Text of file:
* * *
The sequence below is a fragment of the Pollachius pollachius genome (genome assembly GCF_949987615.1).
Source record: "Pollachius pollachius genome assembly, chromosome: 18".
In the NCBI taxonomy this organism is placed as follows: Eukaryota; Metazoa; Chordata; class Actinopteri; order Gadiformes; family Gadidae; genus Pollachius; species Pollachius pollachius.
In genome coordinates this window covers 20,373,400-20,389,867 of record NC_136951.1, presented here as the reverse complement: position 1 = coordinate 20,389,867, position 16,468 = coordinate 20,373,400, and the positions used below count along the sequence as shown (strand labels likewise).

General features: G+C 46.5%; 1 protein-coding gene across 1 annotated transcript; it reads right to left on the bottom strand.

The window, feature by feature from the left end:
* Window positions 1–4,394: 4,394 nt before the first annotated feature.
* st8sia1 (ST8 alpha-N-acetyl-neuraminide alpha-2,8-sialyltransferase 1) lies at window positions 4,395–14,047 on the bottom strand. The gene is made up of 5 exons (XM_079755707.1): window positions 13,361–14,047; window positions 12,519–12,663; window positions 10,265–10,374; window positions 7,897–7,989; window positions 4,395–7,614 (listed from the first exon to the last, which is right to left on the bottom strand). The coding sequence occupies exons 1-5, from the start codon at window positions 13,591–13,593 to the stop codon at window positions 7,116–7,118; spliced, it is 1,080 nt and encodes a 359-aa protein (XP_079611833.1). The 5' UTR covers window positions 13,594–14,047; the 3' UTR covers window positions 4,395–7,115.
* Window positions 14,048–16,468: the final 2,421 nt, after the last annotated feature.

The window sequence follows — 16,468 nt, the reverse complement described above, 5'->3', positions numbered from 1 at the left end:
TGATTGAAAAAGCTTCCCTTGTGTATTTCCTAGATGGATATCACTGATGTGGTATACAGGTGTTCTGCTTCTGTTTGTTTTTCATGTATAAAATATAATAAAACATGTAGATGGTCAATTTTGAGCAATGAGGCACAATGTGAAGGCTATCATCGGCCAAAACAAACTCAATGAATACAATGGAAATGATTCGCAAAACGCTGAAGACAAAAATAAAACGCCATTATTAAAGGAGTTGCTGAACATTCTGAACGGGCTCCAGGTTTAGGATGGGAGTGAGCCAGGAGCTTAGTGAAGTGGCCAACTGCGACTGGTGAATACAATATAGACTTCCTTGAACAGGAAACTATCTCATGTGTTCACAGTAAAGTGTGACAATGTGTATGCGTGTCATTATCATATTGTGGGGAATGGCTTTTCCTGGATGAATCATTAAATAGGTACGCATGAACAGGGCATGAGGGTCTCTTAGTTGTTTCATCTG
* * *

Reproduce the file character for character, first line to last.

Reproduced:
The sequence below is a fragment of the Pollachius pollachius genome (genome assembly GCF_949987615.1).
Source record: "Pollachius pollachius genome assembly, chromosome: 18".
In the NCBI taxonomy this organism is placed as follows: Eukaryota; Metazoa; Chordata; class Actinopteri; order Gadiformes; family Gadidae; genus Pollachius; species Pollachius pollachius.
In genome coordinates this window covers 20,373,400-20,389,867 of record NC_136951.1, presented here as the reverse complement: position 1 = coordinate 20,389,867, position 16,468 = coordinate 20,373,400, and the positions used below count along the sequence as shown (strand labels likewise).

General features: G+C 46.5%; 1 protein-coding gene across 1 annotated transcript; it reads right to left on the bottom strand.

The window, feature by feature from the left end:
* Window positions 1–4,394: 4,394 nt before the first annotated feature.
* st8sia1 (ST8 alpha-N-acetyl-neuraminide alpha-2,8-sialyltransferase 1) lies at window positions 4,395–14,047 on the bottom strand. The gene is made up of 5 exons (XM_079755707.1): window positions 13,361–14,047; window positions 12,519–12,663; window positions 10,265–10,374; window positions 7,897–7,989; window positions 4,395–7,614 (listed from the first exon to the last, which is right to left on the bottom strand). The coding sequence occupies exons 1-5, from the start codon at window positions 13,591–13,593 to the stop codon at window positions 7,116–7,118; spliced, it is 1,080 nt and encodes a 359-aa protein (XP_079611833.1). The 5' UTR covers window positions 13,594–14,047; the 3' UTR covers window positions 4,395–7,115.
* Window positions 14,048–16,468: the final 2,421 nt, after the last annotated feature.

The window sequence follows — 16,468 nt, the reverse complement described above, 5'->3', positions numbered from 1 at the left end:
TGATTGAAAAAGCTTCCCTTGTGTATTTCCTAGATGGATATCACTGATGTGGTATACAGGTGTTCTGCTTCTGTTTGTTTTTCATGTATAAAATATAATAAAACATGTAGATGGTCAATTTTGAGCAATGAGGCACAATGTGAAGGCTATCATCGGCCAAAACAAACTCAATGAATACAATGGAAATGATTCGCAAAACGCTGAAGACAAAAATAAAACGCCATTATTAAAGGAGTTGCTGAACATTCTGAACGGGCTCCAGGTTTAGGATGGGAGTGAGCCAGGAGCTTAGTGAAGTGGCCAACTGCGACTGGTGAATACAATATAGACTTCCTTGAACAGGAAACTATCTCATGTGTTCACAGTAAAGTGTGACAATGTGTATGCGTGTCATTATCATATTGTGGGGAATGGCTTTTCCTGGATGAATCATTAAATAGGTACGCATGAACAGGGCATGAGGGTCTCTTAGTTGTTTCATCTG